Disaster management

“ There is a portent of stormy weather ahead to which we had better give heed…No one knows when emergencies will strike…Set your houses in order. If you have paid your debts, if you have a reserve, even though it be small, then should storms howl about your head, you will have shelter for your wife and children and peace in your hearts. That’s all I have to say about it, but I wish to say it with all the emphasis of which I am capable. “
– Gordon B Hinkcley

Every nation should outline a plan beforehand in order to tackle disasters when they strike. These disasters may be either man-made or natural. These things involve the loss of life and property.

Some examples of disasters are:
• Chemical emergency – Under specific conditions, the chemicals used in our daily lives can become harmful to the human body. Even in the case of chemicals we come across in our daily lives, large quantities of them can be harmful. Exposure to chemicals usually occurs by breathing it in, consuming contaminated food, water, medicine or touching or coming in close proximity with toxic chemicals.
• Drought – A drought is characterised by a period of dryness long enough to cause harmful effects. Its severity depends n the degree of moisture in the air. Droughts are usually of four types – meteorological, agricultural, hydrological and socioeconomic.
• Earthquake – It is characterised by a sudden and rapid shaking of the earth which occurs due to the shifting of tectonic plates beneath the surface of the earth.
• Fire – Fires can be fought easily with the help of a working smoke alarm and an escape route that has been well practised. It can also be avoided using common workplace safety protocols that have been put in place in order to avoid such fires.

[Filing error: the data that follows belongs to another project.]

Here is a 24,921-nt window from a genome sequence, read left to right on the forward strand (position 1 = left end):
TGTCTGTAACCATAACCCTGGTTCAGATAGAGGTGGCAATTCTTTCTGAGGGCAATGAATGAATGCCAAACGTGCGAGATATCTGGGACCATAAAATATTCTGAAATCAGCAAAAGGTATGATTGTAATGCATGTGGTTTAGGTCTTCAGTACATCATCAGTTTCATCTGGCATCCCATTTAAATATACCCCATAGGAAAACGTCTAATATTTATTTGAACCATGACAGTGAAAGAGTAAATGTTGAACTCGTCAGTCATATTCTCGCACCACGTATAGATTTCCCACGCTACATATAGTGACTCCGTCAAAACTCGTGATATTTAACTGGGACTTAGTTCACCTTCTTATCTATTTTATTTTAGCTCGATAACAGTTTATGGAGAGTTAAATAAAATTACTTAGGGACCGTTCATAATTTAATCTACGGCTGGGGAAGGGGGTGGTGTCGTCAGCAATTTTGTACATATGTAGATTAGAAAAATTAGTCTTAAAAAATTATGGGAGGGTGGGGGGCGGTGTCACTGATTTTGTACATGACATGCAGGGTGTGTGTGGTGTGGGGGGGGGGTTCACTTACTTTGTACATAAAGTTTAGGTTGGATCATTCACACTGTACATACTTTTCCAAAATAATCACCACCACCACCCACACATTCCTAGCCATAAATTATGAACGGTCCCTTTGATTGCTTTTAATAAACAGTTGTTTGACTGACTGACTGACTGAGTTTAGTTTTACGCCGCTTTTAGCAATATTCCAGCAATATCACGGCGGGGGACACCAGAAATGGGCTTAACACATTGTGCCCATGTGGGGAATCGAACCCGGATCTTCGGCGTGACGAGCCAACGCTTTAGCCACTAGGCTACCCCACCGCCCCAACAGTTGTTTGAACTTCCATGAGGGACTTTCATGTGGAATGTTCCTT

• Flood – Floods are the overflow of water to submerge land causing huge economic damages. It usually occurs after hurricanes. Flash floods are a specific type of flood that involves fast rising water levels and occurs only along a stream or low-lying areas.
• Flu – It is a contagious respiratory disease. Flu generally spreads from person to person through coughing or sneezing. The types of flus include seasonal, epidemic, swine and avian flu.
• Nuclear explosion – Nuclear explosions involve an intense amount of light and heat to be dispersed in addition to a damaging pressure wave and spreading of radioactive material, contaminating natural bodies. Nuclear fallout is the falling of minute radioactive debris from the atmosphere just after a nuclear explosion. Radiation is energy coming from a source that causes it to travel at the speed of light.

“ If you knew what I knew, you would pile it up in the middle of the floor, throw a cloth over it and walk around it!”
– Harold B. Lee
Proper measures are pertinent in order to cope with various disasters, be it natural or man-made. Safety precautions and guidelines must be laid out thoroughly beforehand in accordance with these disasters. Disaster prone areas should be notified beforehand. This can be done through education. The Government should take an initiative in this regard. Education can be given to young children in schools. Banners and hoardings can be put up. Advertisements can be played on the national television regarding disaster management. The news channels can be asked to promote proper disaster management and safety precautions that can be taken at home in order to avoid such occurrences. The only way that man can fight disasters is by spreading awareness about it.